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Back in April 2021, a New York plaintiff filed a class-action lawsuit against Gerber Products Company in the U.S. District Court for the Eastern District of New York. The plaintiff claimed that Gerber misled consumers into believing its Good Start Grow Stage 3 baby food was nutritionally appropriate when major pediatric health organizations like the American Academy of Pediatrics recommended otherwise.

Gerber filed a motion to get the lawsuit dismissed, stating that the complaint failed to state a valid cause of action. On November 1, 2021, Senior U.S. District Judge Frederic Block denied the defendant’s motion, allowing the lawsuit to proceed.

Gerber Recommends Formula for Babies Over 1-Year-Old

Gerber’s Good Start Grow is marketed for children between 12-24 months old and is designed to fill common nutrient gaps in the diet during that period. It is fortified with essential nutrients like vitamins D and E and has DHA and iron to support brain development.

The formula trade group, Infant Nutrition Council of America, which includes Gerber, states that transition formulas can be used to fill nutrition gaps after the age of 12 months. The American Academy of Pediatrics (AAP), however, recommends that once the baby is over 12 months old, parents should “give them whole cow’s milk or reduced-fat (2%) milk, provided they have a balanced diet of solid foods (cereals, vegetables, fruits, and meats).”

The American Academy of Family Physicians (AAFP) makes similar recommendations, suggesting that after babies turn one year old, they should drink whole milk for proper growth and development.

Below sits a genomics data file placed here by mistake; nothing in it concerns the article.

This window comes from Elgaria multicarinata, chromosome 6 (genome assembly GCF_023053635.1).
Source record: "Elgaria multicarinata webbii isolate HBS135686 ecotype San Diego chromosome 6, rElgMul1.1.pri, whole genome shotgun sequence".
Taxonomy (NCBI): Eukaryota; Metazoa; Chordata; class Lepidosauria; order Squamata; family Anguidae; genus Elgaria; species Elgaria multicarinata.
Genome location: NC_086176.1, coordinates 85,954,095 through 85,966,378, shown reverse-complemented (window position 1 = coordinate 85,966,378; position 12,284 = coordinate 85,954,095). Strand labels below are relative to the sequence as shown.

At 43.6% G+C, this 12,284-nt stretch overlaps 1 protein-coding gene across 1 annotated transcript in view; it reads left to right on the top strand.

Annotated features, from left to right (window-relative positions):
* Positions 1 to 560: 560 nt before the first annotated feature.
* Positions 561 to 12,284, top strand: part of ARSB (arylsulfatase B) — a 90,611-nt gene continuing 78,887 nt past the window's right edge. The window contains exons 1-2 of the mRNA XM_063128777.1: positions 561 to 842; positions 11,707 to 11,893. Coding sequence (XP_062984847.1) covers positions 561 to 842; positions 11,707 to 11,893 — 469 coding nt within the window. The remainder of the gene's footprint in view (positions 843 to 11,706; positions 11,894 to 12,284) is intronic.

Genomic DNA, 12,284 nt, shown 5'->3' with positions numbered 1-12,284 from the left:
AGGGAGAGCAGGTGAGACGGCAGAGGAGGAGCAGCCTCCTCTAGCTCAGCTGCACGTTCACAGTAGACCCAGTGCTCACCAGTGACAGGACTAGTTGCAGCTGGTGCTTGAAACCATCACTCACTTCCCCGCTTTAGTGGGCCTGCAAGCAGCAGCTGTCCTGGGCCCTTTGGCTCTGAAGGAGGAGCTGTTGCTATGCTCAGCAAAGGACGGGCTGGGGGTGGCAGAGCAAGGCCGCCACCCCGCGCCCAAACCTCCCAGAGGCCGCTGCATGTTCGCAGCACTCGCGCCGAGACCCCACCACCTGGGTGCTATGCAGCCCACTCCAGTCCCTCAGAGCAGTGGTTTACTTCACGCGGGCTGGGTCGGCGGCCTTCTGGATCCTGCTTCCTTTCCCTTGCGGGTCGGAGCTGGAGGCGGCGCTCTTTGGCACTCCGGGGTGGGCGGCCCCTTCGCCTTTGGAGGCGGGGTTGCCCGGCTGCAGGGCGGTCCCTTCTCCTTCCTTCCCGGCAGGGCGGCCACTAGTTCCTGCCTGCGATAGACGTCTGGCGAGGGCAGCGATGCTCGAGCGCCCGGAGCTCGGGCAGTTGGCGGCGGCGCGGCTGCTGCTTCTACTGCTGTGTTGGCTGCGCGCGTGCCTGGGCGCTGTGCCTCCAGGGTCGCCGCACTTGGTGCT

The Centers for Disease Control and Prevention (CDC) also recommends that when it’s time to wean your child and once the child is 12 months or older, it’s best to give the child cow’s milk or fortified soy milk in place of breast milk: “He or she does not need infant formula or toddler milk, drinks, or formula,” the CDC states.

Plaintiff Claims Infant Formula No More Nutritious Than Regular Food/Drink

The plaintiff states that since breastfeeding has become more common, there’s been a decrease in sales of infant formula. To make up for that, companies have introduced “transition formulas” to children over 12 months old. Yet these formulas are not as healthy as they look, according to the plaintiff.

Gerber Good Start Grow Toddler Drink, for instance, contains 15 grams of added sugar plus less protein than whole cow’s milk. It’s also more expensive than whole milk, but according to the plaintiff, Gerber has manipulated the labeling to make parents believe that they’re giving their children something extra nutritious that they wouldn’t get from regular cow’s milk.

The plaintiff seeks to represent all New York residents who purchased the product for a child 12-24 months old. Gerber filed a motion to get the case dismissed, but Judge Block denied Gerber’s challenge on all the claims in the lawsuit but one, which means the lawsuit will move forward.

Baby Food Manufacturers Facing Lawsuits Concerning Heavy Metals in Foods

Though this particular case focuses on the nutrition value of the infant formula, many other baby food lawsuits are pending at the moment that claim manufacturers allowed their products to be tainted with heavy metals.

The U.S. House of Representatives published a report on the matter in February 2021, finding that commercial baby foods are tainted with significant levels of toxic heavy metals, including arsenic, lead, cadmium, and mercury. Exposure to these metals at a very young age has been linked with an increased risk of cognitive issues, decreases in IQ levels, and future criminal and antisocial behavior in children.

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